Some area snow accumulations way above normal; officials watching for flood risk | iNFOnews | Thompson-Okanagan's News Source

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Some area snow accumulations way above normal; officials watching for flood risk

Snowpack levels in the Okanagan, Thompson and Similkameen regions continue to be higher than normal, March data from the BC River Forecast Centre says.
Image Credit: ADOBE STOCK
March 10, 2020 - 8:30 AM

It’s still early but some municipal governments are already preparing for spring flooding and looking to the hills, some of which are packed with snow levels not seen in 20 years.

Officials keeping an eye on snowpack say an overall snapshot of levels in the Thompson and Okanagan are in line with past years, but not all areas are the same.

River Forecast Centre hydrologist Jonathan Boyd says with 80 per cent of snow accumulations for the season already in, the South and North Thompson snowpacks are considered very high.

“It’s one of the highest years for both of them since 1999,” he says, putting areas of the North Thompson and Shuswap Lake at risk.

“For the Okanagan, it’s 115 per cent of normal, which is lower than Feb. 1 which was at 130 per cent of normal. Part of that may be due to a lack of data at four or five sites that have yet to be measured,” he says.

Boyd says there is also quite a range on one side of the lake versus the other.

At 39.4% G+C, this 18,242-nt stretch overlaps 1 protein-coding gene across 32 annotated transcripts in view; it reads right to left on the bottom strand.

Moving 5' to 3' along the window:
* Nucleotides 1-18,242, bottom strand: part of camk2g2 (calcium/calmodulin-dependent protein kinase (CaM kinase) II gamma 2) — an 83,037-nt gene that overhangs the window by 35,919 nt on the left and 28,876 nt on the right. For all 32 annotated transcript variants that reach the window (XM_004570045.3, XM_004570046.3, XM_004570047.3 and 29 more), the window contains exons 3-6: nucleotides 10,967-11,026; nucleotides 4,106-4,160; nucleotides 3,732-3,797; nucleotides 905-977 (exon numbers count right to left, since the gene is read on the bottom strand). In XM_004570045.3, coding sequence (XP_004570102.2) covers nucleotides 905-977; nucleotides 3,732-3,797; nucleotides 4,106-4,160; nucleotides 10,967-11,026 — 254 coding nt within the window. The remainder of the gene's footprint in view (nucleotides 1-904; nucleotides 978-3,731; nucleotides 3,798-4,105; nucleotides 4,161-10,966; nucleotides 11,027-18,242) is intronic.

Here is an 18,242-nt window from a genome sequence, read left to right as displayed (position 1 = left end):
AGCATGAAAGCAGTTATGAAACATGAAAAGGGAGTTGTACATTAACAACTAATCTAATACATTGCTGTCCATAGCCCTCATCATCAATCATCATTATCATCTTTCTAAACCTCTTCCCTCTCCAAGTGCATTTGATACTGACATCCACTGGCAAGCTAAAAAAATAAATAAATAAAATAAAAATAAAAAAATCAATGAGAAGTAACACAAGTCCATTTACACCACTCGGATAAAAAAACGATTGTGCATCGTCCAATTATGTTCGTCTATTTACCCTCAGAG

“On the eastern side near Kelowna at Mission Creek it’s an automated station that is currently at 144 per cent of normal, which is a 20 year high. Some creeks along the border to the South Thompson in the Kettle River watershed are also very high, and certainly the creeks are at risk at flooding, the lake itself probably not. It’s all dependent on the rainfall and temperatures we have over the next few months,” he says.

Boyd says the April 1 bulletin is the one considered the ‘standard’ to measure years, as it is usually the last one where any significant snow is reported.

He says early March weather has been trending wet and cool, resulting in snowpack levels staying the same or moving slightly higher by April.

Emergency planners are delivering an early message to be prepared should waters begin to rise this spring.

As of March 1, roughly 80 per cent of the snow we’ll get has already hit the ground.
Local snowpack levels as of March 1:

  • North Thompson, 123 per cent of normal
  • South Thompson, 127 per cent of normal
  • Okanagan, 115 per cent of normal
  • Nicola, 88 per cent of normal
  • Similkameen, 112 per cent of normal

In the Central Okanagan, Central Okanagan Emergency Program Coordinator and Kelowna Fire Department Deputy Chief Sandra Follack advises residents to “dust off your emergency family plan and ensure it’s up to date.”

She says spring break is a good time to get the family together, organize a ‘grab and go’ kit and get yourself prepared.

Residents should be prepared to look after themselves for up to 72 hours in the event of an emergency.

“The best time to prepare for an emergency is when there isn’t one,” she says.

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